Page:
Skootamatta Lake, known for years to local folk as Loon Lake is only one of the hundreds of thousands of freshwater lakes in Ontario. Not suprisingly, the local tourist board is named 'Land O' Lakes'. On the southern part of the Canadian Shield, Skootamatta is part of the large Moira River watershed which drains south into Lake Ontario. Seen from the air, the upper portion of the main lake, together with smaller Sheldrake lake, have been described as "lobster claws" - with the main lake being the lobster's body. The lake sits in a rough circular depression in solid rock - unlike most of the surrounding lakes, which lie in long, narrow troughs gouged into the rock by the glaciers receding to the north-east.
Located in the northern portion of Lennox and Addington county and roughly halfway between Ottawa and Toronto, (farther from the 'big cities' than Gatineau and Muskoka), the area attracts visitors and residents with a heightened awareness of their natural surroundings and comfortable with a relaxed, rural lifestyle. Access is by two well-maintained secondary roads running west from Highway #41. The closest community is the village of Cloyne. Nearby Bon Echo provincial park, with its spectacular scenery, (including aboriginal pictographs on the 100m high rock cliff), gives thousands of holiday campers a chance to get away from their urban surroundings to enjoy 'the great outdoors' every year.
The aboriginal peoples who first inhabited the area undoubtedly used the lakes for transportation and as a source of fish and game. The area was completely logged over in the 19th century and has remained relatively unscathed for decades from the scourge of forest fires. (Perhaps the aboriginal inhabitants were not so fortunate - one meaning attributed to 'Skootamatta' is "burnt shoreline". The far nicer, and more widely accepted meaning is the Ojibwa translation; "A Spilling of Stars"). For a time, the lake served as headwaters for a hydro generating station, downstream on the Skootamatta River, at Flinton. (The river bore the Skootamatta name for many years before the lake was re-named). In 1955, a concrete dam was constructed on the river, (replacing previous structures), to control and permanently stabilize the lake level approximately 3m above the original level as determined by the lay of the land.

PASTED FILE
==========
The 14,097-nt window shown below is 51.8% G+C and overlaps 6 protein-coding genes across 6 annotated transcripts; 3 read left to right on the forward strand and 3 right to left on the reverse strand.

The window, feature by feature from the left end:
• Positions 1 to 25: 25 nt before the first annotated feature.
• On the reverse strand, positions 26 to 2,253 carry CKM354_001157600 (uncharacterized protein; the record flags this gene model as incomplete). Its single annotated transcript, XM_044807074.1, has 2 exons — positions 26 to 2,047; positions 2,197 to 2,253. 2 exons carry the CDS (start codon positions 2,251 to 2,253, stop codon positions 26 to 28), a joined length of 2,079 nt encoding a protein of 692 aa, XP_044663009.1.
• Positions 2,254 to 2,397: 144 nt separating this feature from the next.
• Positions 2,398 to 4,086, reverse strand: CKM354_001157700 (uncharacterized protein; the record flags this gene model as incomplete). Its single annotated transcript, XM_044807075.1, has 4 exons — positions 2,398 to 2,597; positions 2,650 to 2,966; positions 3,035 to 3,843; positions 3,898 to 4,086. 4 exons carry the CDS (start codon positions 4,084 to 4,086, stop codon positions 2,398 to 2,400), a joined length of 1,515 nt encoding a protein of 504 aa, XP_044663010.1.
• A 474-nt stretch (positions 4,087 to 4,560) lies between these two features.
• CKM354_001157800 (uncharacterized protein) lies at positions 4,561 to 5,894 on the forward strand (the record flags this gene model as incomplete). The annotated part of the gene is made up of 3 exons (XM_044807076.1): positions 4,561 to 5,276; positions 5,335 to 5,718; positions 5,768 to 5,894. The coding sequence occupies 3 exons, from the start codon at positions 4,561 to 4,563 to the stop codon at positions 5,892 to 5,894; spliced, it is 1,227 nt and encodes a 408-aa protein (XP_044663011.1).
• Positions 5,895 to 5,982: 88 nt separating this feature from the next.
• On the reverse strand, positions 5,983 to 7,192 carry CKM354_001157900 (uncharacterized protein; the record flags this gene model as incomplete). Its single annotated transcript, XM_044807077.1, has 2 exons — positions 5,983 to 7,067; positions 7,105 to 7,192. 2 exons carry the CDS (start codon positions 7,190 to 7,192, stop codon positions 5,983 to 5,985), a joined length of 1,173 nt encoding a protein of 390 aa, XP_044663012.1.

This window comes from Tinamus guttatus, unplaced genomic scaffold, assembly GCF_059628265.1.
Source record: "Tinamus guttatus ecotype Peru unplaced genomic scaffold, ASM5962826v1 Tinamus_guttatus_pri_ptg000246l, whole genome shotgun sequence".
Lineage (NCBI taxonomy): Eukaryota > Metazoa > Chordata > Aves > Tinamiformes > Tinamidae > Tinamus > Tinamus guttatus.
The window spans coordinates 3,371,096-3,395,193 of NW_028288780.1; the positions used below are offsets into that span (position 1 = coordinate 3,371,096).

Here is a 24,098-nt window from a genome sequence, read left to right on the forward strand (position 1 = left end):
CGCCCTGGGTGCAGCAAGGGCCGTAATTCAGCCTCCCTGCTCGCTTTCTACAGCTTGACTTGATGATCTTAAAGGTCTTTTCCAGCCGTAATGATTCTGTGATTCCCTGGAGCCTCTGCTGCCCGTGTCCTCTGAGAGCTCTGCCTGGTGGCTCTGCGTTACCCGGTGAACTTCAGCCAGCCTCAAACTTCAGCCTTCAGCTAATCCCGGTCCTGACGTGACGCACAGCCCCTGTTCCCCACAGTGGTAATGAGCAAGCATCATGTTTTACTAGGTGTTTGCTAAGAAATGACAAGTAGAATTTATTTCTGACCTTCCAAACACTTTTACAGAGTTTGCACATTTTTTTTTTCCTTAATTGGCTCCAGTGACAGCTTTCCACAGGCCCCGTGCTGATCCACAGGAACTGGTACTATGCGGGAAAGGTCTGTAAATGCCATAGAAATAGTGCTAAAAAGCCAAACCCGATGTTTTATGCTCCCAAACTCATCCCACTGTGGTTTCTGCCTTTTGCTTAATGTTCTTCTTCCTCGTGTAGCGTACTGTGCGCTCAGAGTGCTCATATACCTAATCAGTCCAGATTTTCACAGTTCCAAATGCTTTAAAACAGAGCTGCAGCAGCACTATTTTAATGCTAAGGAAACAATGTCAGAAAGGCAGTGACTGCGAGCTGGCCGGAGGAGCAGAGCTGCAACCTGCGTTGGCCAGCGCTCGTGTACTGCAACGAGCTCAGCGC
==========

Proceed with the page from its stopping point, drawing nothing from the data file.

Today, Skootamatta Lake and the two smaller lakes nearby, (Sheldrake and Pringle), are surrounded by mature second growth mixed forest. The district is home to a handful of year-round residents and several hundred seasonal cottage owners. Fish and wildlife remain relatively abundant, but subject to the same potential stresses caused by human development and environmental changes common to rural areas all across the province.
The Skootamatta District Ratepayers Association was formed to represent the interests of all property owners in the area in maintaining the water quality of the lake and to ensure that any development in the area is both envormentally responsible and in keeping with the 'rural residential' designation under which tax dollars are collected.
Like thousands of other Canadians, there's no place we'd rather be than, than "at the lake".
- Surface Area 1220 ha (3015 acres)
- Mean Depth 7 m (24 feet)
- Max. Depth 30 m (99 feet)
- Perimeter 49 km (30.9 miles)
Main Fish Species
Lake White Fish, Walleye, Northern Pike, small and large mouth Bass, Yellow Perch, Rock Bass, Pumpkinseed, White Sucker, Barbot(ling), Rainbow Smelt
- Surface Area 185 ha (457 acres)
- Mean Depth 1.4 m (4.5 feet)
- Max. Depth n/a
- Perimeter 12.5 km (7.8 miles)
Main Fish Species
Walleye, Northern Pike, small and large mouth Bass, Yellow Perch, Pumpkinseed
no data available